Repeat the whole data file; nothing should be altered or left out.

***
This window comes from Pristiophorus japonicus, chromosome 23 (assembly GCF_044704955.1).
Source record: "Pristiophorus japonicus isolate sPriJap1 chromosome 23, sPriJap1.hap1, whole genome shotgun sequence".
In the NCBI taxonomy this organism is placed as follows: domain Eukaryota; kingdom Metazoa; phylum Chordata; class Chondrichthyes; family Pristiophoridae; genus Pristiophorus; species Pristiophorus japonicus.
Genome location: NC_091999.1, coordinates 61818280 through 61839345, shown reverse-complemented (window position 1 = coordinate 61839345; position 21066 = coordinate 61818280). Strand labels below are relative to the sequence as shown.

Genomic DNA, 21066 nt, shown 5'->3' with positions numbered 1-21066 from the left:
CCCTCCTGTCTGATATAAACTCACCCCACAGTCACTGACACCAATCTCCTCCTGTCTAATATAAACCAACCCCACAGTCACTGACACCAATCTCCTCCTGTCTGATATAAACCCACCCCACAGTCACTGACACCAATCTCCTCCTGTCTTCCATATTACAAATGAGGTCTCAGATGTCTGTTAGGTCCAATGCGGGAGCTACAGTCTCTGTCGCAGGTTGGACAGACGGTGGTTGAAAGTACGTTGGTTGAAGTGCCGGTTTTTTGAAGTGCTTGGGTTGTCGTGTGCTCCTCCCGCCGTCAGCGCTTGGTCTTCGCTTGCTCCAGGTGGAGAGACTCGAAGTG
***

This window comes from Pristiophorus japonicus, chromosome 23 (assembly GCF_044704955.1).
Source record: "Pristiophorus japonicus isolate sPriJap1 chromosome 23, sPriJap1.hap1, whole genome shotgun sequence".
In the NCBI taxonomy this organism is placed as follows: domain Eukaryota; kingdom Metazoa; phylum Chordata; class Chondrichthyes; family Pristiophoridae; genus Pristiophorus; species Pristiophorus japonicus.
Genome location: NC_091999.1, coordinates 61818280 through 61839345, shown reverse-complemented (window position 1 = coordinate 61839345; position 21066 = coordinate 61818280). Strand labels below are relative to the sequence as shown.

Genomic DNA, 21066 nt, shown 5'->3' with positions numbered 1-21066 from the left:
CCCTCCTGTCTGATATAAACTCACCCCACAGTCACTGACACCAATCTCCTCCTGTCTAATATAAACCAACCCCACAGTCACTGACACCAATCTCCTCCTGTCTGATATAAACCCACCCCACAGTCACTGACACCAATCTCCTCCTGTCTTCCATATTACAAATGAGGTCTCAGATGTCTGTTAGGTCCAATGCGGGAGCTACAGTCTCTGTCGCAGGTTGGACAGACGGTGGTTGAAAGTACGTTGGTTGAAGTGCCGGTTTTTTGAAGTGCTTGGGTTGTCGTGTGCTCCTCCCGCCGTCAGCGCTTGGTCTTCGCTTGCTCCAGGTGGAGAGACTCGAAGTG